The reporter behind a blockbuster expose that accused Denver Broncos quarterback Peyton Manning and other top athletes of sports doping defended the story in an interview with MSNBC on Monday.
Al Jazeera reporter Deborah Davies said Manning has not denied that he had HGH (human growth hormone — a drug banned by the NFL) secretly shipped to his wife in 2011 while he was still with the Indianapolis Colts and recovering from a neck injury.
"He's not answering the allegation that is in the program," Davies insisted.
Manning, who has dismissed the report as "garbage" and vowed to sue Al Jazeera, addressed the allegation regarding his wife ESPN after the Al Jazeera report aired Sunday night.
"Any medical treatments that my wife received, that's her business," he said. "That has nothing to do with me. Nothing that's been sent to her or (that) my wife has used have I ever taken."
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Charlie Sly, the pharmacist whom the network secretly recorded making the explosive allegations about Manning and others, has recanted his own words.
"What we did was spend six days recording Charlie Sly," Davies said. "He's giving fact upon fact upon fact."
Davies said viewers should compare Sly's demeanor when he is dishing to Al Jazeera mole Liam Collins to the "54 seconds that is recanting."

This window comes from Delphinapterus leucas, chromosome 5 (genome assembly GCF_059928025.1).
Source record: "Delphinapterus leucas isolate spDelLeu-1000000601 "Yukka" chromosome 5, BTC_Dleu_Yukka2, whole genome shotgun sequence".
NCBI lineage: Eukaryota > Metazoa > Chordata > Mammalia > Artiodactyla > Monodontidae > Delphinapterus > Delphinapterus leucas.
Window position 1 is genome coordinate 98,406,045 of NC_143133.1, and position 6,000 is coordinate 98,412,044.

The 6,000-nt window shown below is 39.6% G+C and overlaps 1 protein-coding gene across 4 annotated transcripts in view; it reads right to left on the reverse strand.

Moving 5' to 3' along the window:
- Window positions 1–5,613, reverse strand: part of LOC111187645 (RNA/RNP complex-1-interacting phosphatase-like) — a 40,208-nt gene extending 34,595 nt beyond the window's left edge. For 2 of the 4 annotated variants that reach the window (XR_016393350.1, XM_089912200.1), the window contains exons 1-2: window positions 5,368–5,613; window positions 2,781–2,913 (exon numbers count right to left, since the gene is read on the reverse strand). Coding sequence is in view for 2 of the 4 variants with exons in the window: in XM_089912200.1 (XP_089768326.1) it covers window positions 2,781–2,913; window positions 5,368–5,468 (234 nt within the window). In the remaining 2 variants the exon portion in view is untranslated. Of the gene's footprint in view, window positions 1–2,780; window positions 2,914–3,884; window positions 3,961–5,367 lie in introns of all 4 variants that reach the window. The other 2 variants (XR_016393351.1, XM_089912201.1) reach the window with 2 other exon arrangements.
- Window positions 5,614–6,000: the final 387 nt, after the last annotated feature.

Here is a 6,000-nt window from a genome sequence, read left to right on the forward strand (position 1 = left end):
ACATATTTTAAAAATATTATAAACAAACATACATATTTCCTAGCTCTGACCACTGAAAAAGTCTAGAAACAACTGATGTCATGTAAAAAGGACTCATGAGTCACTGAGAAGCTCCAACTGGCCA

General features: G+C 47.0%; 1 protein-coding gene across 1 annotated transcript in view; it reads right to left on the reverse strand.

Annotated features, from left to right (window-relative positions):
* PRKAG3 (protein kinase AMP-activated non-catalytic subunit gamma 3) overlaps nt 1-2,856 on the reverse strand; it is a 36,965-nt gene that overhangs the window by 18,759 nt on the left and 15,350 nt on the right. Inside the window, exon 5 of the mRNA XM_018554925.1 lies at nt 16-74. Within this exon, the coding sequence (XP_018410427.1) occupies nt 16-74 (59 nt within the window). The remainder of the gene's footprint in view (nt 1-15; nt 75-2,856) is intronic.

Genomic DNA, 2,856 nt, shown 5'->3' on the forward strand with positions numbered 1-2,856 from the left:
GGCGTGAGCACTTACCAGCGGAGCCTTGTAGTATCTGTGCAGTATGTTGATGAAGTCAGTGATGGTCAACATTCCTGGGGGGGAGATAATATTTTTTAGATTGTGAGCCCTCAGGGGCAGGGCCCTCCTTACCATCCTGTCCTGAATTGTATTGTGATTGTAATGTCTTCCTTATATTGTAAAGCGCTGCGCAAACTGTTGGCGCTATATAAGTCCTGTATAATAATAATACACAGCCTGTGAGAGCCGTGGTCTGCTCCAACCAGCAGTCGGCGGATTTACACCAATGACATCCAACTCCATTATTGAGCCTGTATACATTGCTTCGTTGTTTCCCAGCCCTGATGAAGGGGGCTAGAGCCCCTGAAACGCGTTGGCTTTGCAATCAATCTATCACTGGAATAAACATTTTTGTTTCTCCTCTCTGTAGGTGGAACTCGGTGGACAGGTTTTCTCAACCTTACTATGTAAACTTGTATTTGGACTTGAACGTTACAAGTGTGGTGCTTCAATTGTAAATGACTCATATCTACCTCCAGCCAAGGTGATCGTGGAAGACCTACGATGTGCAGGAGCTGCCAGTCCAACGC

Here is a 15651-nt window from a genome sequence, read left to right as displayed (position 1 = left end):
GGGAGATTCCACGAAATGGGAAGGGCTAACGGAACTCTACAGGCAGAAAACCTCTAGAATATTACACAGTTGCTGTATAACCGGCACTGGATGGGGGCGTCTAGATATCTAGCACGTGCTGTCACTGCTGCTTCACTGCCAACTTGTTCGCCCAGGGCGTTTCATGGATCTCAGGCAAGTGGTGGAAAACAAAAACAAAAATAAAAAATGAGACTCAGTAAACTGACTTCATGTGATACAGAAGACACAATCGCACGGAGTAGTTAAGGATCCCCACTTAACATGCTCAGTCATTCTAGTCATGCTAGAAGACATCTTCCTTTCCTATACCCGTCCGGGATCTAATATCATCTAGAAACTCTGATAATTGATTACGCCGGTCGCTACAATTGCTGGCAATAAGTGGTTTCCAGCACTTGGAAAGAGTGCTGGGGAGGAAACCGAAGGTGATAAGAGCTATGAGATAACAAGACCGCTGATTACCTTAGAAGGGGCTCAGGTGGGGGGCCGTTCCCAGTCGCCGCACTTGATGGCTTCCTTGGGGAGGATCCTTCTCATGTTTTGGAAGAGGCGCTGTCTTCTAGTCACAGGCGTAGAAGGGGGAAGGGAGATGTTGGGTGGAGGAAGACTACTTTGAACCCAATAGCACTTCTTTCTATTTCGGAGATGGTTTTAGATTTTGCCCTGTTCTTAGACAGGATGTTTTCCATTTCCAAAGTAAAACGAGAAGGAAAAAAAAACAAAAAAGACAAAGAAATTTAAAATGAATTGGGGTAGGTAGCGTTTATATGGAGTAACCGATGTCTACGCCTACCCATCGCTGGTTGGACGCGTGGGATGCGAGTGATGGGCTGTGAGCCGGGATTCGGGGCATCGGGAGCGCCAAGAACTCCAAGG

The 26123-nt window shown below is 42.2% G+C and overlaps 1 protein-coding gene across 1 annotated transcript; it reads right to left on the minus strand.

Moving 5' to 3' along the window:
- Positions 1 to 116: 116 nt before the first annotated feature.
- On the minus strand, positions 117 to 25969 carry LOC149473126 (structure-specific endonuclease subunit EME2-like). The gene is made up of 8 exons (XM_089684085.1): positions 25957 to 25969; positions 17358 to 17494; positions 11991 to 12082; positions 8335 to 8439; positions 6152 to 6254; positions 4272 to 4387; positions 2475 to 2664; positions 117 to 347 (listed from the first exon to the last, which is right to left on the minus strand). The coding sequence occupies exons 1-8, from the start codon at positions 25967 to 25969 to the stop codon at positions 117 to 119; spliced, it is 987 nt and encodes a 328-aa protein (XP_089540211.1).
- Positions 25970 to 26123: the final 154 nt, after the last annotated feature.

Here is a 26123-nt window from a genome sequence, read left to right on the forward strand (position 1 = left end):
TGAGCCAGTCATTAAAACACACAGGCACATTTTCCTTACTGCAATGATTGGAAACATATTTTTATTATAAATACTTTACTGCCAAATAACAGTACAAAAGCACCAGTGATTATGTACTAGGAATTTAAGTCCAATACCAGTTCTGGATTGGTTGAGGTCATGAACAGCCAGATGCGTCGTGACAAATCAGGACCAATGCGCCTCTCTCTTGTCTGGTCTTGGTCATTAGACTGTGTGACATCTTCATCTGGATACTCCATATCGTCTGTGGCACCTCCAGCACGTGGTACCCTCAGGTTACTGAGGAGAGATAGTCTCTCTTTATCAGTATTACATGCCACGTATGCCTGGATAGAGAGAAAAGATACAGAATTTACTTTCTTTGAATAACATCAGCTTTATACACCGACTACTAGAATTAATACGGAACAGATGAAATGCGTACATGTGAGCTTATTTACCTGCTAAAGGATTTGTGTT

"We don't pay sources," Davies answered, when asked about reports that Collins gave Sly a $250 gift certificate to get him to talk.
Asked if she stood by report, titled "The Dark Side," Davies answered: "Absolutely."
The allegations against Manning, as well as baseball stars Ryan Howard and Ryan Zimmerman and others, were leveled Sunday in Al Jazeera's undercover probe of doping in global sports.
Manning allegedly got HGH from the Guyer Institute, an Indianapolis anti-aging clinic, and tried to cover his tracks by having the shipments mailed to his wife, Al Jazeera reported.
The network had Collins, a British hurdler, pretend to be a customer and record Sly talking about the likely NFL Hall of Famer using steroids prescribed to his wife.
“Another time that I worked with Peyton, him and his wife would come in after hours and get IVs and s—,” Sly was recording saying.
Sly later changed his tune and said Collins secretly recorded his conversations without his knowledge or consent.
"The statements on any recordings or communications that Al Jazeera plans to air are absolutely false and incorrect," Sly said.
Corky Siemaszko is a senior writer at NBC News Digital.